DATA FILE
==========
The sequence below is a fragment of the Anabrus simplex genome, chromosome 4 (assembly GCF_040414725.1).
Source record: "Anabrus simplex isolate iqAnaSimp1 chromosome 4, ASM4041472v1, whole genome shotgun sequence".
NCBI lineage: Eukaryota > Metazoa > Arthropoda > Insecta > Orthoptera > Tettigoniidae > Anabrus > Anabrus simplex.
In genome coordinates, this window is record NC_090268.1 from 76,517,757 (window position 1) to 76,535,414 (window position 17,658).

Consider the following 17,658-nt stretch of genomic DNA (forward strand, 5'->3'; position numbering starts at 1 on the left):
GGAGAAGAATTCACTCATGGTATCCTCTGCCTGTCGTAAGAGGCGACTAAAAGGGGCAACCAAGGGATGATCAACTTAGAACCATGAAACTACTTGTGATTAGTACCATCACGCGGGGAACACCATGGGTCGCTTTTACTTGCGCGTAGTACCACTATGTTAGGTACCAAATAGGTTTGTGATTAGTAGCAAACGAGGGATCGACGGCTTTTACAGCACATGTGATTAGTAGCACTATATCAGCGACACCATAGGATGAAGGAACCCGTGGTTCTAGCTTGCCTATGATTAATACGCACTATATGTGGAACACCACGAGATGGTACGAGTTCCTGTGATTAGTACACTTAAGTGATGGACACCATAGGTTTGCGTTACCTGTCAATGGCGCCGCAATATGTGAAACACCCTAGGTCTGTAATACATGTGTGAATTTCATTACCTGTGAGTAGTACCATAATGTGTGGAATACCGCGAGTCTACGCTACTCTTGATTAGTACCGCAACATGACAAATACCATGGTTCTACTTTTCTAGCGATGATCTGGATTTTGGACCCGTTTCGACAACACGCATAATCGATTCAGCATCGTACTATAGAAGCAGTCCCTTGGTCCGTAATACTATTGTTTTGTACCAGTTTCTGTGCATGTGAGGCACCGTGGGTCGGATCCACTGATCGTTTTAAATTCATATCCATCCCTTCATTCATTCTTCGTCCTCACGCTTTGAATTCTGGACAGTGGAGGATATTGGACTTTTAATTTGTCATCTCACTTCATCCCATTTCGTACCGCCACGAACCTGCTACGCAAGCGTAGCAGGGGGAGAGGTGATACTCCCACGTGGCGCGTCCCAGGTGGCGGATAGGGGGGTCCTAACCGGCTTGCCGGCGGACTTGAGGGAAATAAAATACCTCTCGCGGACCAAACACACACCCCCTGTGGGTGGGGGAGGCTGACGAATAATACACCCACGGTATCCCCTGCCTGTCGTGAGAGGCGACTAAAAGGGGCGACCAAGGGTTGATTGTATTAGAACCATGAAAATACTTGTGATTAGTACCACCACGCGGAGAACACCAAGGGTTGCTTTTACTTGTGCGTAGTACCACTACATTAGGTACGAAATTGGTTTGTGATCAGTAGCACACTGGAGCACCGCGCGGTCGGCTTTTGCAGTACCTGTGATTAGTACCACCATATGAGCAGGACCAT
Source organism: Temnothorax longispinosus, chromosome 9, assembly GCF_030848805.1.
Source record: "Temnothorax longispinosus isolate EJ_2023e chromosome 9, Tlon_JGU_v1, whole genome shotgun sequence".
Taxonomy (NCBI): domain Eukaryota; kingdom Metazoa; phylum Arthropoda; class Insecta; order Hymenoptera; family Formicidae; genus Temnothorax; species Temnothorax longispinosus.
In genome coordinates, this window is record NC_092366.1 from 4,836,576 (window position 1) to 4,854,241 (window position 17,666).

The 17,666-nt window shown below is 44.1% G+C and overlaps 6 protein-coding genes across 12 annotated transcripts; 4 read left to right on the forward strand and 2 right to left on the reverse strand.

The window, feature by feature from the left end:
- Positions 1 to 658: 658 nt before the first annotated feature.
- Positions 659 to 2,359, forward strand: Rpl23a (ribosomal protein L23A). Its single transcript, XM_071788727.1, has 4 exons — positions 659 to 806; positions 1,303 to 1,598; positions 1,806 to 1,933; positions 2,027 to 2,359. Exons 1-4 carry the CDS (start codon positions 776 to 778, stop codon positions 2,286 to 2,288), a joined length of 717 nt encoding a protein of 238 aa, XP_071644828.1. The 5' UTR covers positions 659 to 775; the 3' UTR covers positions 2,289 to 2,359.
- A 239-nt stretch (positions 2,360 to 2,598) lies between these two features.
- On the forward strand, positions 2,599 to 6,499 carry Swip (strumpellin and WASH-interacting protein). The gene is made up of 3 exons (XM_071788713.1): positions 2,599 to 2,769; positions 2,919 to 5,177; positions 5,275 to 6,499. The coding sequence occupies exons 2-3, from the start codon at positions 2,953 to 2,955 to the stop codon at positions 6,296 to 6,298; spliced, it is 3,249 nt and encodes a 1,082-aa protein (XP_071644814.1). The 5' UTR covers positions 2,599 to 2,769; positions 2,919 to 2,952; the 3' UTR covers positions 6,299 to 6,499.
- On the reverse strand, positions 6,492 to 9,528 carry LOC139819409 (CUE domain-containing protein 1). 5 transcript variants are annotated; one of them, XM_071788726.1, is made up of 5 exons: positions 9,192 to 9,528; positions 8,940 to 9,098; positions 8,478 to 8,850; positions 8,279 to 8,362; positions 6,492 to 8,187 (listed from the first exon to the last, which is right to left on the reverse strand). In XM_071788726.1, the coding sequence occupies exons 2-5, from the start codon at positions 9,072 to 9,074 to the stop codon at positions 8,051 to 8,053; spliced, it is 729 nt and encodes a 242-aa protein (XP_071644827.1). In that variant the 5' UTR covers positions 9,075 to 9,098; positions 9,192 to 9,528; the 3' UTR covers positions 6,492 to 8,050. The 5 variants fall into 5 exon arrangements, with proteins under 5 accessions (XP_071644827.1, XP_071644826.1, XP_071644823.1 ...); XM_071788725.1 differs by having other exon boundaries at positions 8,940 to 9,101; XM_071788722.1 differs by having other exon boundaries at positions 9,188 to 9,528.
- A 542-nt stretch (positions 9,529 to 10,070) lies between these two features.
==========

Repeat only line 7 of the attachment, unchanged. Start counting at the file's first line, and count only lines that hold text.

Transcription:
Source organism: Temnothorax longispinosus, chromosome 9, assembly GCF_030848805.1.